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Reflections on Arts and Science



ARTICLE | | BY Donato Kiniger-Passigli

Author(s)

Donato Kiniger-Passigli

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Abstract

Albert Einstein said that art and science are branches of the same tree. Indeed, there is no dichotomy between art and science: they are an integral part of the same nucleon. Art is the ability to create, which implies inspiration and learning. Liberal arts, from medieval tradition till date, include humanities and physical, biological, and social sciences. There is no dichotomy here but a knowledge that is inextricably interlinked. Dante Alighieri, the supreme poet, summoned future generations thus: “Consider well the seed that gave you birth: you were not made to live like brutes but to follow virtue and knowledge.” Ars Cognoscendi cannot be better explained.

Albert Einstein said that art and science are branches of the same tree. Indeed, there is no dichotomy between art and science: they are an integral part of the same nucleon; they are complementary like yin and yang in ancient Chinese philosophy. Einstein also said that imagination is much more relevant than knowledge, as knowledge has a very precise contour and dimension while imagination and creativity are boundless and surround everything else. Art is the ability to create, which implies inspiration and learning. It is made of intuition and capacity to transform material resources at hand. Art creates artifacts; through art we forge means for survival and we make tools for everyday life like Vulcan (the Greek Hephaestus), Roman god of fire and blacksmith, supreme manufacturer of art, jewels and armours.

Artifacts, weapons, arms and beautiful ornaments are all expressions of a highly specialized form of knowledge aimed at the benefit of humankind. Creativity without science would not produce any fruits and cannot elevate human values and consciousness. Art is abstract knowledge capable of transforming itself into concrete applications through a systemic, scientific approach.

Let us be clear: This is not the sphere of “fine arts” of contemporary understanding; the etymology of the word, from Latin ars indicates the ability to create, to act, and implies preparation and learning. Art is the mastery of celestial navigation, and some forms of traditional art extend to sports: boxing, for example, is a noble art since antiquity. A well celebrated 2000 years old Roman statue represents a boxer with his gloves sitting on a bench after a match, while controlling his breath, recovering, and contemplating how his own art impressed the public in the arena. That is an expression of the mind, which requires scientific preparation like forensics, art of poetry, art of living, statesmanship.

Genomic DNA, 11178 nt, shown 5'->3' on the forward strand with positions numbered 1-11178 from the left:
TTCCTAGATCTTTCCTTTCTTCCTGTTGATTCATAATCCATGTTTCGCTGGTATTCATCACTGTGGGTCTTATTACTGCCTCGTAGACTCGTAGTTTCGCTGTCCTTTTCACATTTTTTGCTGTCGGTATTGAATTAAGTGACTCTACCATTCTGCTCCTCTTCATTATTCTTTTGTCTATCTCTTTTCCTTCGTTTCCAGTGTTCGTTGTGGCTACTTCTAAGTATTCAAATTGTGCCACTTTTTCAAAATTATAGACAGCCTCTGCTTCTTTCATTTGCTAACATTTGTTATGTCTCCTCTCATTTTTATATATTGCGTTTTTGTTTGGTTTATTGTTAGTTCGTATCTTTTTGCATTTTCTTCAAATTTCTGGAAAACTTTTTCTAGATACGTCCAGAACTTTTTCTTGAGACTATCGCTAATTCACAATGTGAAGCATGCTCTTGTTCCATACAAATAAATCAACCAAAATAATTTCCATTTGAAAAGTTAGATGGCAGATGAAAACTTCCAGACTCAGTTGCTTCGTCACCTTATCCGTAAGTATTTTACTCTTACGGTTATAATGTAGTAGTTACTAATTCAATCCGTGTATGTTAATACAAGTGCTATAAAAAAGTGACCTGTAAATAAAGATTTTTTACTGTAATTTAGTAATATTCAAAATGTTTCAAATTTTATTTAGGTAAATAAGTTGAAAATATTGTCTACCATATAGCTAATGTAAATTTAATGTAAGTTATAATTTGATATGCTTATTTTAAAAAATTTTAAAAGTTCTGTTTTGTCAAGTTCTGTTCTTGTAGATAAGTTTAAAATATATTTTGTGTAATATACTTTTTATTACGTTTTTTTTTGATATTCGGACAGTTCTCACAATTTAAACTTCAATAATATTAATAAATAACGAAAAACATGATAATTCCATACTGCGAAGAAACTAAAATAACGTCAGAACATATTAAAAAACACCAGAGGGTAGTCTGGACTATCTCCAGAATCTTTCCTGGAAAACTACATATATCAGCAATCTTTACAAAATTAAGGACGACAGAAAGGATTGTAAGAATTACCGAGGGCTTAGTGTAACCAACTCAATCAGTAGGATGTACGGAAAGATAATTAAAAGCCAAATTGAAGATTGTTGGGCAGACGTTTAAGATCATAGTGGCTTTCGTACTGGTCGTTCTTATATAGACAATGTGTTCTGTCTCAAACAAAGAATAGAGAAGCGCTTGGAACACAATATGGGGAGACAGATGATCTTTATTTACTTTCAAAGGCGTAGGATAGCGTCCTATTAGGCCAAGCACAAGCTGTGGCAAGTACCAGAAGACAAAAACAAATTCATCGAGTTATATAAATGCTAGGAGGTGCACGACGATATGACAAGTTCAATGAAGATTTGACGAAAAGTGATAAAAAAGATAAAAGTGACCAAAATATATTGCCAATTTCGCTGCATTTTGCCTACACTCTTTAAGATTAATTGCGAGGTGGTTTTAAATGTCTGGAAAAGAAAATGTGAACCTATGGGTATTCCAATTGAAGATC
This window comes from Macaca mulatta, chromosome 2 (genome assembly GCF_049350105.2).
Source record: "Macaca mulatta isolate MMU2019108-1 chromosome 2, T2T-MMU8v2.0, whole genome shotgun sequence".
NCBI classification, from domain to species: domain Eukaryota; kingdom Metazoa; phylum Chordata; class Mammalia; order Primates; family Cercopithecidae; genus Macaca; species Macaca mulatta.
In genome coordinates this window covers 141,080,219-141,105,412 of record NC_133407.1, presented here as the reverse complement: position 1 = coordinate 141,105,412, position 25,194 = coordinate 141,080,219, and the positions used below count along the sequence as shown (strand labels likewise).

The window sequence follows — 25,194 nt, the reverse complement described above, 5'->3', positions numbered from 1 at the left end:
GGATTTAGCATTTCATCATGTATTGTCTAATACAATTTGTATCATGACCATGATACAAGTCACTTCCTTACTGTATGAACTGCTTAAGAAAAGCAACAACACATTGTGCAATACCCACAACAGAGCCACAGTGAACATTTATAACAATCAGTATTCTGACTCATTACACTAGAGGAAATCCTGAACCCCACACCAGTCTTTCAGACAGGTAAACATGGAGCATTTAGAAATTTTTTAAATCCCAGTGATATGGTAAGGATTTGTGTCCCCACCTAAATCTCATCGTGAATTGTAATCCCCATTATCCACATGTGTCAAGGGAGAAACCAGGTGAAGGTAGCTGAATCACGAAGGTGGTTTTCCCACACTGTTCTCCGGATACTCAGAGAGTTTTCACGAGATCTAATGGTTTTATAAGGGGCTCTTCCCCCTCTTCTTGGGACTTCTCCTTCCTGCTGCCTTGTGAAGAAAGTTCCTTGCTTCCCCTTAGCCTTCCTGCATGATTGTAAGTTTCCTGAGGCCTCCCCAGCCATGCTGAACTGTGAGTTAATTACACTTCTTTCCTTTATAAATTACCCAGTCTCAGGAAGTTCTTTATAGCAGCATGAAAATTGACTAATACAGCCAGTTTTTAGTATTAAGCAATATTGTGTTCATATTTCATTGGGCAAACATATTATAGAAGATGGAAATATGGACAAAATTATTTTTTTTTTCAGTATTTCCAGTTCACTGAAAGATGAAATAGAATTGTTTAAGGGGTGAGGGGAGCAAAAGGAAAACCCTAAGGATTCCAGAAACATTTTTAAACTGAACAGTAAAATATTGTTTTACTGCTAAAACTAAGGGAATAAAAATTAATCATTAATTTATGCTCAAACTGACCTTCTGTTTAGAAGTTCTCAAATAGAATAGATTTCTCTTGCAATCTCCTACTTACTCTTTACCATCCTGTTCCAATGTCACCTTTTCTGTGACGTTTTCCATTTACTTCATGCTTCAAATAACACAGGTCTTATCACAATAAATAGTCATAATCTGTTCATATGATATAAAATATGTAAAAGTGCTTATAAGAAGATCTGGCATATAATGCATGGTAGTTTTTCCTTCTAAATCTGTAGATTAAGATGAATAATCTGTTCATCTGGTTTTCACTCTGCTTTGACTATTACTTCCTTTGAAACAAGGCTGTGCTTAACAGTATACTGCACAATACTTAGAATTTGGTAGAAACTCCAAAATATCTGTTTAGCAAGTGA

Craftsmanship, boxing and declamatory (rhetoric) skills have science in common. Science is the accumulation of knowledge, and art is the expression of science that begins with the contemplation of nature and inspiration. Leonardo da Vinci, the most celebrated artist and scientist, in his famous Vitruvian man, represented perfect proportions of the human body, which informed all his realizations, whether paintings, cannons or helicopters. He perfectly combined art and science and squared the circle, keeping humanity at the epicenter of his endless research.

Liberal arts, from medieval tradition till date, includes humanities and also physical, biological and social sciences. Again, there is no dichotomy here but a knowledge that is inextricably interlinked.

Dante Alighieri, in his epic poem “The Divine Comedy”, summoned future generations thus: “Consider well the seed that gave you birth: you were not made to live like brutes but to follow virtue and knowledge.”

Ars Cognoscendi cannot be better explained.

About the Author(s)

Donato Kiniger-Passigli
WAAS Representative to the UN in Geneva; Vice President, World Academy of Art & Science